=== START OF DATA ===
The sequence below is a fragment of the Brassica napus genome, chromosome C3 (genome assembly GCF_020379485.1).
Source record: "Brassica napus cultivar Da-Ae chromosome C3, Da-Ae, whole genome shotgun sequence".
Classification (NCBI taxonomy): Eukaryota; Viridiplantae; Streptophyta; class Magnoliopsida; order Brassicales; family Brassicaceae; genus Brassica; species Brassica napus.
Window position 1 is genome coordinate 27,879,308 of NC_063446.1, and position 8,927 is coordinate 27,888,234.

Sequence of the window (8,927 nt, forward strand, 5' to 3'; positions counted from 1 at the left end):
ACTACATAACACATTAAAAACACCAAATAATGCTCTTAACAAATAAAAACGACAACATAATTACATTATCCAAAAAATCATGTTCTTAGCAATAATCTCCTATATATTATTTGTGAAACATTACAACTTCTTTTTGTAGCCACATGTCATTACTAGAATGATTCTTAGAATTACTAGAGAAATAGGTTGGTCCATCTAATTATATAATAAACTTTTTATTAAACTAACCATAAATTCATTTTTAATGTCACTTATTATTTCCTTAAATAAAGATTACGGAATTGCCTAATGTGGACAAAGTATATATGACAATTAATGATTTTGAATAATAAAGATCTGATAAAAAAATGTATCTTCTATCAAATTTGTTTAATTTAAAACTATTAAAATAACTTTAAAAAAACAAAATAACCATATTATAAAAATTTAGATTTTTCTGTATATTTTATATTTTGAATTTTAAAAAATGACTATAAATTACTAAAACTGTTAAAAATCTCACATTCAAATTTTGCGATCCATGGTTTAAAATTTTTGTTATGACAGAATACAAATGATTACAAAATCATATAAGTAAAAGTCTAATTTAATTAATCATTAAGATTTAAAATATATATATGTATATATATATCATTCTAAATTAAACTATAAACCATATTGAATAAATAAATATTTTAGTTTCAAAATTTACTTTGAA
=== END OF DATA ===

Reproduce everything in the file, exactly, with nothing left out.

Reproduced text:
The sequence below is a fragment of the Brassica napus genome, chromosome C3 (genome assembly GCF_020379485.1).
Source record: "Brassica napus cultivar Da-Ae chromosome C3, Da-Ae, whole genome shotgun sequence".
Classification (NCBI taxonomy): Eukaryota; Viridiplantae; Streptophyta; class Magnoliopsida; order Brassicales; family Brassicaceae; genus Brassica; species Brassica napus.
Window position 1 is genome coordinate 27,879,308 of NC_063446.1, and position 8,927 is coordinate 27,888,234.

Sequence of the window (8,927 nt, forward strand, 5' to 3'; positions counted from 1 at the left end):
ACTACATAACACATTAAAAACACCAAATAATGCTCTTAACAAATAAAAACGACAACATAATTACATTATCCAAAAAATCATGTTCTTAGCAATAATCTCCTATATATTATTTGTGAAACATTACAACTTCTTTTTGTAGCCACATGTCATTACTAGAATGATTCTTAGAATTACTAGAGAAATAGGTTGGTCCATCTAATTATATAATAAACTTTTTATTAAACTAACCATAAATTCATTTTTAATGTCACTTATTATTTCCTTAAATAAAGATTACGGAATTGCCTAATGTGGACAAAGTATATATGACAATTAATGATTTTGAATAATAAAGATCTGATAAAAAAATGTATCTTCTATCAAATTTGTTTAATTTAAAACTATTAAAATAACTTTAAAAAAACAAAATAACCATATTATAAAAATTTAGATTTTTCTGTATATTTTATATTTTGAATTTTAAAAAATGACTATAAATTACTAAAACTGTTAAAAATCTCACATTCAAATTTTGCGATCCATGGTTTAAAATTTTTGTTATGACAGAATACAAATGATTACAAAATCATATAAGTAAAAGTCTAATTTAATTAATCATTAAGATTTAAAATATATATATGTATATATATATCATTCTAAATTAAACTATAAACCATATTGAATAAATAAATATTTTAGTTTCAAAATTTACTTTGAA